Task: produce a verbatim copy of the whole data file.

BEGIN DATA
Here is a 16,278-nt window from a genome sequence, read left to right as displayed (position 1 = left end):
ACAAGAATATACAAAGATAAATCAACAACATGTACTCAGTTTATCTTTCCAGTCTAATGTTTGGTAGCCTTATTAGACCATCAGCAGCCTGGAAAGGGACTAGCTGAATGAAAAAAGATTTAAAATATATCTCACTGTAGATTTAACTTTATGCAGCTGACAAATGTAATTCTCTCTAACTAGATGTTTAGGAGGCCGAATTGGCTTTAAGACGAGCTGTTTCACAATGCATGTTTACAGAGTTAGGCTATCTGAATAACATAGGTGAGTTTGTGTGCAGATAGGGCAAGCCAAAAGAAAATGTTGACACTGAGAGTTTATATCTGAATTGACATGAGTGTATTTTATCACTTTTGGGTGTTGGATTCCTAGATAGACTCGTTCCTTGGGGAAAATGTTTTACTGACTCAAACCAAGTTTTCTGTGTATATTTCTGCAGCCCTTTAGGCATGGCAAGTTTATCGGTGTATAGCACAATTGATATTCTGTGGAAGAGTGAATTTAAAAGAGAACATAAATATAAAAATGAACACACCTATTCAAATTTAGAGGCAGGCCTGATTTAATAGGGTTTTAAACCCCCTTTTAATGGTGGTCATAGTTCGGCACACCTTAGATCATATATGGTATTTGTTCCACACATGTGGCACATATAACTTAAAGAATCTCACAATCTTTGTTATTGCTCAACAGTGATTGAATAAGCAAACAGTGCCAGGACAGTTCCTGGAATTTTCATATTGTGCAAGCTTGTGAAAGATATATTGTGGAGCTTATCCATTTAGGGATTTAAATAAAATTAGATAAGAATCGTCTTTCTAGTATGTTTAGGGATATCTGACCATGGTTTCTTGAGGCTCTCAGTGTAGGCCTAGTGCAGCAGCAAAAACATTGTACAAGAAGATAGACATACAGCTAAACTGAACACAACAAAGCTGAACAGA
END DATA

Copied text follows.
Here is a 16,278-nt window from a genome sequence, read left to right as displayed (position 1 = left end):
ACAAGAATATACAAAGATAAATCAACAACATGTACTCAGTTTATCTTTCCAGTCTAATGTTTGGTAGCCTTATTAGACCATCAGCAGCCTGGAAAGGGACTAGCTGAATGAAAAAAGATTTAAAATATATCTCACTGTAGATTTAACTTTATGCAGCTGACAAATGTAATTCTCTCTAACTAGATGTTTAGGAGGCCGAATTGGCTTTAAGACGAGCTGTTTCACAATGCATGTTTACAGAGTTAGGCTATCTGAATAACATAGGTGAGTTTGTGTGCAGATAGGGCAAGCCAAAAGAAAATGTTGACACTGAGAGTTTATATCTGAATTGACATGAGTGTATTTTATCACTTTTGGGTGTTGGATTCCTAGATAGACTCGTTCCTTGGGGAAAATGTTTTACTGACTCAAACCAAGTTTTCTGTGTATATTTCTGCAGCCCTTTAGGCATGGCAAGTTTATCGGTGTATAGCACAATTGATATTCTGTGGAAGAGTGAATTTAAAAGAGAACATAAATATAAAAATGAACACACCTATTCAAATTTAGAGGCAGGCCTGATTTAATAGGGTTTTAAACCCCCTTTTAATGGTGGTCATAGTTCGGCACACCTTAGATCATATATGGTATTTGTTCCACACATGTGGCACATATAACTTAAAGAATCTCACAATCTTTGTTATTGCTCAACAGTGATTGAATAAGCAAACAGTGCCAGGACAGTTCCTGGAATTTTCATATTGTGCAAGCTTGTGAAAGATATATTGTGGAGCTTATCCATTTAGGGATTTAAATAAAATTAGATAAGAATCGTCTTTCTAGTATGTTTAGGGATATCTGACCATGGTTTCTTGAGGCTCTCAGTGTAGGCCTAGTGCAGCAGCAAAAACATTGTACAAGAAGATAGACATACAGCTAAACTGAACACAACAAAGCTGAACAGA